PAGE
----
• Set-associative L1 with history-based replacement algorithm

  • Split I- and D-caches at L1 and unified at L2

  • Different cache block sizes in L1 and L2

    Techniques to maintain inclusion:

    Direct-mapped L1 and L2 with any associativity given some additional constraints for block size, fetch policy, …

    Note: One can always displace a block in L1 on replacement in L2 to maintain inclusion

PCOD: MIMD II Lecture (Coherence)

Per Stenström (c) 2008, Sally A. McKee (c) 2011


Split t ransaction b uses

Mem Access Delay

Mem Access Delay

Separate request-response phases improve bus utilization

Data

Data

Address/CMD

Address/CMD

Address/CMD

Bus

arbitration

Split Transaction Buses

Challenging issues:

  • Avoid conflicting requests in progress simultaneously

  • Buffers needed => flow control

  • Correctness issues (coherence, SC, deadlock, livelock,...)

PCOD: MIMD II Lecture (Coherence)

Per Stenström (c) 2008, Sally A. McKee (c) 2011


Example of conflict situation

Example of Conflict Situation

  • With atomic bus, Upgrade is committed when bus is granted

  • Here, two Upgrades can be on bus and may invalidate both copies

Upgr

Upgr

Cache 1

Cache 2

PCOD: MIMD II Lecture (Coherence)

Per Stenström (c) 2008, Sally A. McKee (c) 2011


Some real examples

Some real examples

  • Details can be interesting

  • Supports historical emphasis of the course

  • SGI Power Challenge

PCOD: MIMD II Lecture (Coherence)

Per Stenström (c) 2008, Sally A. McKee (c) 2011


Sgi challenge 1 4

SGI Challenge 1(4)

High-level design decisions

  • Avoid conflicts: Allow a fixed number of requests to different blocks in progress at a time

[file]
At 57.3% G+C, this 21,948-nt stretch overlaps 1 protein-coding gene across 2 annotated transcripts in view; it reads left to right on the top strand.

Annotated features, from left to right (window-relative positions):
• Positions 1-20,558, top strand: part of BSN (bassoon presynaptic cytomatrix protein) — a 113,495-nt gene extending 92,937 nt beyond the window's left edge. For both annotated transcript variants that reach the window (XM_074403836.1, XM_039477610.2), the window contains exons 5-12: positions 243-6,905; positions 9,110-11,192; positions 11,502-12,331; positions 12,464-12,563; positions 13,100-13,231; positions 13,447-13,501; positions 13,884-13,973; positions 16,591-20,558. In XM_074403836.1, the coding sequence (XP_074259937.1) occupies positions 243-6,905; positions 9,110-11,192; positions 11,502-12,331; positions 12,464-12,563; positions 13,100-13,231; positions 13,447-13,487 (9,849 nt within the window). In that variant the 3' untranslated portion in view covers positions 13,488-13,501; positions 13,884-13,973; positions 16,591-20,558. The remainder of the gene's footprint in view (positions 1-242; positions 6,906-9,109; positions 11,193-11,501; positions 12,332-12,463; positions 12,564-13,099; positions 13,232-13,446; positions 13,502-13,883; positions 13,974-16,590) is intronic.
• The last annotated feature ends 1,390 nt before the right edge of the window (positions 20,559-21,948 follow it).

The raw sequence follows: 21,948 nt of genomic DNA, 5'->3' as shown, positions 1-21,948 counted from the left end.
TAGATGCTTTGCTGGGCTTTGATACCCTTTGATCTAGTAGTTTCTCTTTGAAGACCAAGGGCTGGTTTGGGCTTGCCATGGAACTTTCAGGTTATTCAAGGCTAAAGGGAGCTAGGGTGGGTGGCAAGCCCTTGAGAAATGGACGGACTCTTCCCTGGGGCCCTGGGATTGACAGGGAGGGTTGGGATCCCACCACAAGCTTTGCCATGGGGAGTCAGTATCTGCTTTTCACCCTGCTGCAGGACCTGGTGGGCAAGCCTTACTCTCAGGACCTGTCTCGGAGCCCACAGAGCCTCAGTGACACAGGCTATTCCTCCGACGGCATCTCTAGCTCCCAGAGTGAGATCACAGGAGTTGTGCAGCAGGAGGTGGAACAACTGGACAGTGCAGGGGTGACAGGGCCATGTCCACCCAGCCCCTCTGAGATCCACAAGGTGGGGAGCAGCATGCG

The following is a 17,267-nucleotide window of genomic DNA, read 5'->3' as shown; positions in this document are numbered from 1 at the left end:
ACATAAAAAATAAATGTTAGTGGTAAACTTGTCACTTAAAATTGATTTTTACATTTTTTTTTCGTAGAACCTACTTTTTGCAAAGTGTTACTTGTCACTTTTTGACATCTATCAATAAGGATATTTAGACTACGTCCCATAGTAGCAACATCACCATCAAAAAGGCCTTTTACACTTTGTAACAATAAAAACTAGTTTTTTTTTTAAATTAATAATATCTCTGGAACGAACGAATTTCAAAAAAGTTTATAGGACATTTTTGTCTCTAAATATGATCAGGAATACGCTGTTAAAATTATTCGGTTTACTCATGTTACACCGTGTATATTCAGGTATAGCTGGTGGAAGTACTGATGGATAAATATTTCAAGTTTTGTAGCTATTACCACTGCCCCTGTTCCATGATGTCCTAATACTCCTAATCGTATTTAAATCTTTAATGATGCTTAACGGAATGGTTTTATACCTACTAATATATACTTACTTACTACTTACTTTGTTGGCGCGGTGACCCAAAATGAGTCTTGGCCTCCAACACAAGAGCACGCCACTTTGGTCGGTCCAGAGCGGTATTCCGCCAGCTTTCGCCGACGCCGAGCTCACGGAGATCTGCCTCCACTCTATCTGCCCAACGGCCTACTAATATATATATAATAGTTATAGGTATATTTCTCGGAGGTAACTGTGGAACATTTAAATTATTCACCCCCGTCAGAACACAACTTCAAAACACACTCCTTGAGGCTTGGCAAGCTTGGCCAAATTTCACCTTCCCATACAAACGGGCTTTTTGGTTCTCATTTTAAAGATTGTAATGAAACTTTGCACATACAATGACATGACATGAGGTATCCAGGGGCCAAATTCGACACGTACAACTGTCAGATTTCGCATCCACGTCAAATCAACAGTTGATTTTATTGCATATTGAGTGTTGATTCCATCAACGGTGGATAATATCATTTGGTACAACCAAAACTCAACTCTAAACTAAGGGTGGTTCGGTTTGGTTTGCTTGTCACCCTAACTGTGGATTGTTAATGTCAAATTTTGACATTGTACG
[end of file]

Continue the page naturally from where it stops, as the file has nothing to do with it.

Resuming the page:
• Flow-control: Limited buffers, so NACK when full and retry

  • Ordering: Allow out-of-order responses (to cope with non-uniform delays)

PCOD: MIMD II Lecture (Coherence)

Per Stenström (c) 2008, Sally A. McKee (c) 2011


Sgi challenge 2 4

SGI Challenge 2(4)

  • Separate request-response buses

  • Request phase: (use address request bus)

    • present the address and initiate snooping

    • report snoop result (prolong or nack if necessary)

  • Response phase: (use data request bus)

    • send data back

PCOD: MIMD II Lecture (Coherence)

Per Stenström (c) 2008, Sally A. McKee (c) 2011


Design of sgi challenge 3 4

Design of SGI Challenge 3(4)

  • Max 8 outstand. requests

  • 3-bit tag to separate req.

  • Request table in each node to keep track of outstanding requests

  • Writes are committed when request is granted

  • Flow control: NACK and retry when buffers are full

Conflict resolution

  • Before address request is done, request table is checked

  • Memory and caches check request independently

PCOD: MIMD II Lecture (Coherence)

Per Stenström (c) 2008, Sally A. McKee (c) 2011


Serialization and sc 4 4

Serialization and SC 4(4)

  • Serialization to a single locationguaranteed

    • 1. Only a single request to each block allowed

    • 2. Request committed when request on bus

  • Problems to guarantee SC:

    • requires serialization across writes to different locations

    • requests can be reordered in buffers so being committed is not same as performed

  • A solution:

    • Servicing incoming requests before processor’s own requests guarantees write atomicity

PCOD: MIMD II Lecture (Coherence)

Per Stenström (c) 2008, Sally A. McKee (c) 2011


Multiple o utstanding p rocessor r equests

Multiple Outstanding Processor Requests

Modern processors allow multiple outstanding memory operations

  • Problem: may violate sequential consistency

  • Solution:

    • Buffer all outstanding requests

    • Don’t make writes visible to any until committed

    • Don’t perform reads before previously issued requests are committed

  • Lockup-free caches implement the buffering capability to enforce ordering of uncommitted memory operations

PCOD: MIMD II Lecture (Coherence)

Per Stenström (c) 2008, Sally A. McKee (c) 2011


Commercial m achines

  • SGI Challenge: 36 MIPS R8000 processors with a 1.2 GB/s bus

    Peak: 5.4 GFLOPS

  • Sun Enterprise 6000: 30 UltraSparc processors with 2.67 GB/s bus

    Peak: 9 GFLOPS

Commercial Machines

Look these up on the net

PCOD: MIMD II Lecture (Coherence)

Per Stenström (c) 2008, Sally A. McKee (c) 2011


  • Login